Ayisha Osori                                   Prof Ebere Onwudiwe
Yemi Candide-Johnson               Ayo Obe
Saka Azimazi                                 Maryam Uwais
Bashir Yusuf Ibrahim                     Innocent Chukwuma
Chris Kwaja                                    Hassan Hussaini
Dr A. S. Mohammed                     Nsongurua Udombana
Asma’u Joda                                 Nsirimovu Anyakwee
Dr Kabir az Zubair                          Martin Obono
Dr Hussaini Abdu                           Aisha Oyebode
Hubert Shaiyen                             Dr Arabo Ibrahim Bayo
Fatima Wali-Abdurrahman                  Dr Charmaine Pereira
Yusufu Pam


Wednesday, June 06, 2012

Average age of aircraft per airline in Nigeria

Air Nigeria
Fleet Size: 12 Aircraft
Average Fleet Age: 13.5 years
Oldest Aircraft: 18.2 years

Fleet Size: 11 Aircraft (+ 1 On Order/Planned)
Average Fleet Age: 19.7 years
Oldest Aircraft: 20.7 years

Africa Charter Services
Fleet Size: 2 Aircraft
Average Fleet Age: 32.1 years
Oldest Aircraft: 32.8 years

Air Taraba
Fleet Size: 0 (+1 on order/planned)
Average fleet age: 10.5 years

Arik Air
Fleet size: 21 Aircraft
Average fleet age: 5.5 years
Oldest Aircraft: 11.3 years

Axiom Air
Fleet size: 1 Aircraft
Fleet age: 24.5 years

Chanchangi Airlines
Fleet size: 6 Aircraft
Average fleet age: 25.6 years
Oldest aircraft: 30.2 years

Dana Air
Fleet size: 4 Aircraft (used to be five until Sunday’s crash)
Average fleet age: 21.4 years
Oldest aircraft: 21.7 years

First Nation Airways
Fleet size: 3 Aircraft
Average fleet age: 18.4 years
Oldest aircraft: 19.3 years

Government of Nigeria
Fleet size: 2 Aircraft
Average fleet age: 9.5 years
Oldest aircraft: 12.1 years

IRS Airlines
Fleet size: 5 Aircraft
Average fleet age: 21.6 years
Oldest aircraft: 22.5 years

Kabo Air
Fleet size: 5 Aircraft
Average fleet age: 34.5 years
Oldest aircraft: 41.3 years

Max Air
Fleet size: 6 Aircraft
Average fleet age: 24.1 years
Oldest aircraft: 25.7 years

Overland Airways
Fleet size: 2 Aircraft
Average fleet age: 22.2 years
Oldest aircraft: 25.6 years

Tradecraft Airlines
Fleet size: 1 Aircraft
Average fleet age: 25.4 years

Transky Airlines
Fleet size: 1 Aircraft
Average fleet age: 28.2 years


Pentecostal Aesthetics

Pentecostal aesthetics photography exhibition coming up in Italy.  More here.


Wednesday, May 30, 2012

Victor Ekpuk at MoAD, San Francisco

Inspired by Nsibidi, an African indigenous system of writing that uses symbols, signs and codes to convey concepts, Victor Ekpuk reduces forms to codes and symbols that express the human condition. In his compositions, the use of arcane signs and invented pseudo-writings often evoke the idea of writing, where legibility and illegibility are metaphors. Through slide presentations, Victor Ekpuk will discuss his process and his current work.

Victor Ekpuk, a Washington DC based artist, was born in Nigeria. He received a bachelor of Fine Art at the University of Ife, Nigeria in 1989. His works are shown widely and are in such collections as Smithsonian National Museum of African Art, The World Bank and Newark Museum.

Free with MoAD Admission.
Date: Thursday, June 21, 2012
Time: 6:30pm-8pm Pacific Time


Tuesday, May 29, 2012

3rd Annual Africa 2.0 Leadership Symposium coming to Lagos

Among confirmed key participants :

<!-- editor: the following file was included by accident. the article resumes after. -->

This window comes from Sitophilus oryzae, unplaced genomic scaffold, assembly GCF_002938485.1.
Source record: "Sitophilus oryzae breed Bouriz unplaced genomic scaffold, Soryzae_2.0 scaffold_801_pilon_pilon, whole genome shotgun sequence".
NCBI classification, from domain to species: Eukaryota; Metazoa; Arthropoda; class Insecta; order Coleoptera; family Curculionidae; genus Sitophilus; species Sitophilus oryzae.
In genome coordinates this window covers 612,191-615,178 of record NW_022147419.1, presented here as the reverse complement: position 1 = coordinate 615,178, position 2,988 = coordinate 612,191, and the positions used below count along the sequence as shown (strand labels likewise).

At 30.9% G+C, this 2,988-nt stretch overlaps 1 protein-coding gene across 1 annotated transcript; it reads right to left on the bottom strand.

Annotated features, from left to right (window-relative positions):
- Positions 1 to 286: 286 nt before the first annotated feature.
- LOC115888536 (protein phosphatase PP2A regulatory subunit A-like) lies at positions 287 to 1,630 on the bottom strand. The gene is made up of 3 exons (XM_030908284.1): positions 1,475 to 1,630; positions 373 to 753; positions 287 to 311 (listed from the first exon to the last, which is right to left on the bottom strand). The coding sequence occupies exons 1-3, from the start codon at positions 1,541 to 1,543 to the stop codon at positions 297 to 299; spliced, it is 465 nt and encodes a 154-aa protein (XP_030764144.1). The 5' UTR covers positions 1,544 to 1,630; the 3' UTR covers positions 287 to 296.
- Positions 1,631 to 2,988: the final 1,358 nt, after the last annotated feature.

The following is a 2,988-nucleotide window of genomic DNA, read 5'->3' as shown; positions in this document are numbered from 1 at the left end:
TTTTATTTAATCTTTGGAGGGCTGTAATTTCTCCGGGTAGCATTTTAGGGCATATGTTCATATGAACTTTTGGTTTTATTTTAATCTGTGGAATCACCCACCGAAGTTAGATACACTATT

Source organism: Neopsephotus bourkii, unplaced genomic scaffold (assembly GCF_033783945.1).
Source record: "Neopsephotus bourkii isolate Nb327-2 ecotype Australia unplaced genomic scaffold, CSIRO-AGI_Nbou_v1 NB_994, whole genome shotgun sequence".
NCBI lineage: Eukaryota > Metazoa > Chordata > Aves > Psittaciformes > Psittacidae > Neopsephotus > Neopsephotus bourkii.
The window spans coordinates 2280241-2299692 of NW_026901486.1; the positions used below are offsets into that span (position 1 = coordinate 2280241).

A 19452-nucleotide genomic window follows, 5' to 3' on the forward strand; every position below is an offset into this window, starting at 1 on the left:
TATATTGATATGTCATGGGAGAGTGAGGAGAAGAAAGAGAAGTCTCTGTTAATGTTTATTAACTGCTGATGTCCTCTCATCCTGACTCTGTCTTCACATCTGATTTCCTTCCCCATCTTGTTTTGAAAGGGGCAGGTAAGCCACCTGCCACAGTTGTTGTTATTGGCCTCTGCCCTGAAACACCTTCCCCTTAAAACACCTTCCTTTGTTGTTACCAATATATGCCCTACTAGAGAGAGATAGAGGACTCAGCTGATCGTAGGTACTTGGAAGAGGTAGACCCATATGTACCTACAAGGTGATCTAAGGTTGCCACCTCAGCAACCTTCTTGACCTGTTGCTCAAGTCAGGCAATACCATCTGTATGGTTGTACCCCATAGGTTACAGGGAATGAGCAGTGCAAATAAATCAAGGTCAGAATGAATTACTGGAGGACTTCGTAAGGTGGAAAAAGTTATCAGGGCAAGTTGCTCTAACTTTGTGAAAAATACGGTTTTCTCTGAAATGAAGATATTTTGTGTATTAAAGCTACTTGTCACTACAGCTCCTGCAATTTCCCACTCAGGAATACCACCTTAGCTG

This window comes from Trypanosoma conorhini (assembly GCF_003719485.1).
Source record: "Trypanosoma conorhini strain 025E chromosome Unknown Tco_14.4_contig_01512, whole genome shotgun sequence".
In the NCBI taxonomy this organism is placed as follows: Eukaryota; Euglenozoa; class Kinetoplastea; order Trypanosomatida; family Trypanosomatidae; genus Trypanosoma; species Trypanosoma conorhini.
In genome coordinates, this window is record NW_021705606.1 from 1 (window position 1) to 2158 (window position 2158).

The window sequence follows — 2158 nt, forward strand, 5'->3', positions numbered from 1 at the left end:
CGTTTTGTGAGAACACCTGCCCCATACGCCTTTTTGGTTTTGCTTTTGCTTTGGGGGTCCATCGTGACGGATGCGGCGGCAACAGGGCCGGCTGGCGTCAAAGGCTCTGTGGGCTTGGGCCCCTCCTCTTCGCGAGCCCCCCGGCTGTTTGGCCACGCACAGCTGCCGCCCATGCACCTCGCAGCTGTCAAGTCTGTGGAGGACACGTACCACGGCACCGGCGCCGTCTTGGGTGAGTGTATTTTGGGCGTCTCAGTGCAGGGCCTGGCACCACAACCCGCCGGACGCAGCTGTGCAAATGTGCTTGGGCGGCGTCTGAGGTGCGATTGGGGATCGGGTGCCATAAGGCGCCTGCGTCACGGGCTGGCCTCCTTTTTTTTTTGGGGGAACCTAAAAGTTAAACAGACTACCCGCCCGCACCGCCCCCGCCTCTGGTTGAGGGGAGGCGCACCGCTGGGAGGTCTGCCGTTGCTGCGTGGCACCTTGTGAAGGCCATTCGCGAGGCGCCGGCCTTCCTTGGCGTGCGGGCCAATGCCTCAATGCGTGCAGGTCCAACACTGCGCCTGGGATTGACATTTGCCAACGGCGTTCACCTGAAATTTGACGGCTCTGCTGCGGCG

Dr. Mo Ibrahim (Founder Mo Ibrahim Foundation), ,  Dr. Frannie Leautier (Executive Secretary of African Capacity Building Foundation),  Mr. Amadou  Mahtar Ba (Chief Executive of the African Media Initiative, AMI),  Mr. Thierry Tanoh   (Vice President IFC (Africa, Latin America, WesternEurope),  Mr. Nkosana  Moyo (Founder and Chairman of Mandela Institute for Development Studies),  Mr. Mugo Kibati (CEO of Vision Kenya 2030 Secretariat),  Mr. Abdoulaye Bio-Tchane (former IMF director for Africa and former Prime Minister of Benin),  Mr. Francis Okomo-Okello (Chairman of Barclays Bank of Kenya Limited),  Mr. Frank Nweke Jr. (Director General of the Nigeria Economic Summit Group),  Mr.Jean-Louis  Ekra (Chairman and President of the African Export-Import Bank),  Mrs. Ann Grant (Vice Chairman of Standard Chartered Capital Markets Ltd)?(to name a few)

Kindly find attached the Africa 2.0 draft agenda for the 3rd Annual Africa 2.0 Leadership Symposium.

Please confirm your attendance of the event by registering here. Once your attendance is confirmed, you will receive an invitation letter which you will need to apply for a Nigerian Visa. You will also receive the events hospitality pack which will detail accommodation and flight details.

In a context of multiple initiatives across the continent, Africa 2.0 young emerging leaders (more than 40 African nationalities represented) aim to impulse greater coordination and cross fertilize knowledge/know-how by ?Gathering a Coalition for the sustained Transformation? to Design and Implement Solutions Together.

The event will be hosted by Africa 2.0 Nigeria Chapter led by Tonye Cole (CEO of Sahara Energy Group) among other Nigerian emerging leaders from  diverse backgrounds  (Kola Karim, Ndidi Nunwelli, Andrew Alli, Biola Alabi, Moji Rhodes, Debo Lukanmbi, etc.)


Thursday, May 17, 2012

RIP Danlami Aliyu 1952-2012

After Ladi Kwali, Danlami was the best modern potter in Nigeria. He learned at the Pottery Training Centre set up by Michael Cardew in Abuja. He was good, so I asked Michael if he would take him on at Wenford (Cardew’s own workshop in the UK). He did. He thought Danlami was outstanding and arranged for the pots he made there to have a show at the Commonwealth Institute, London.